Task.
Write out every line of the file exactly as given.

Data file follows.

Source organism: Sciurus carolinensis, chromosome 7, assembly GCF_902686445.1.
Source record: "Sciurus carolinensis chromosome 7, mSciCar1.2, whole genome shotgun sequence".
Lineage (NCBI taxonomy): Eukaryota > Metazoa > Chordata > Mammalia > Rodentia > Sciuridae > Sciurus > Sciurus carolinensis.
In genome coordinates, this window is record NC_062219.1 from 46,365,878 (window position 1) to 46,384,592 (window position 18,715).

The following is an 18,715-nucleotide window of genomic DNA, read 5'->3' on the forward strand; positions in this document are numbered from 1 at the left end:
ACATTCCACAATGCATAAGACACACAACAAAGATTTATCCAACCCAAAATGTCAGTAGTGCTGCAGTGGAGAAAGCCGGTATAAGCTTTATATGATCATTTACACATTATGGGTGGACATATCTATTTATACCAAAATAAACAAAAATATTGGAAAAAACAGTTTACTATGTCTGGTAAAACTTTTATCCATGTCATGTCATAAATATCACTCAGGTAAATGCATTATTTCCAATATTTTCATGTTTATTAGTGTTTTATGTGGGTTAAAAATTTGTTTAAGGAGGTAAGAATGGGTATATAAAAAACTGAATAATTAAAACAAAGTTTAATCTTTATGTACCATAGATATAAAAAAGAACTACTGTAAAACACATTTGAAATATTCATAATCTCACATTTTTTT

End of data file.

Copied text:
Source organism: Sciurus carolinensis, chromosome 7, assembly GCF_902686445.1.
Source record: "Sciurus carolinensis chromosome 7, mSciCar1.2, whole genome shotgun sequence".
Lineage (NCBI taxonomy): Eukaryota > Metazoa > Chordata > Mammalia > Rodentia > Sciuridae > Sciurus > Sciurus carolinensis.
In genome coordinates, this window is record NC_062219.1 from 46,365,878 (window position 1) to 46,384,592 (window position 18,715).

The following is an 18,715-nucleotide window of genomic DNA, read 5'->3' on the forward strand; positions in this document are numbered from 1 at the left end:
ACATTCCACAATGCATAAGACACACAACAAAGATTTATCCAACCCAAAATGTCAGTAGTGCTGCAGTGGAGAAAGCCGGTATAAGCTTTATATGATCATTTACACATTATGGGTGGACATATCTATTTATACCAAAATAAACAAAAATATTGGAAAAAACAGTTTACTATGTCTGGTAAAACTTTTATCCATGTCATGTCATAAATATCACTCAGGTAAATGCATTATTTCCAATATTTTCATGTTTATTAGTGTTTTATGTGGGTTAAAAATTTGTTTAAGGAGGTAAGAATGGGTATATAAAAAACTGAATAATTAAAACAAAGTTTAATCTTTATGTACCATAGATATAAAAAAGAACTACTGTAAAACACATTTGAAATATTCATAATCTCACATTTTTTT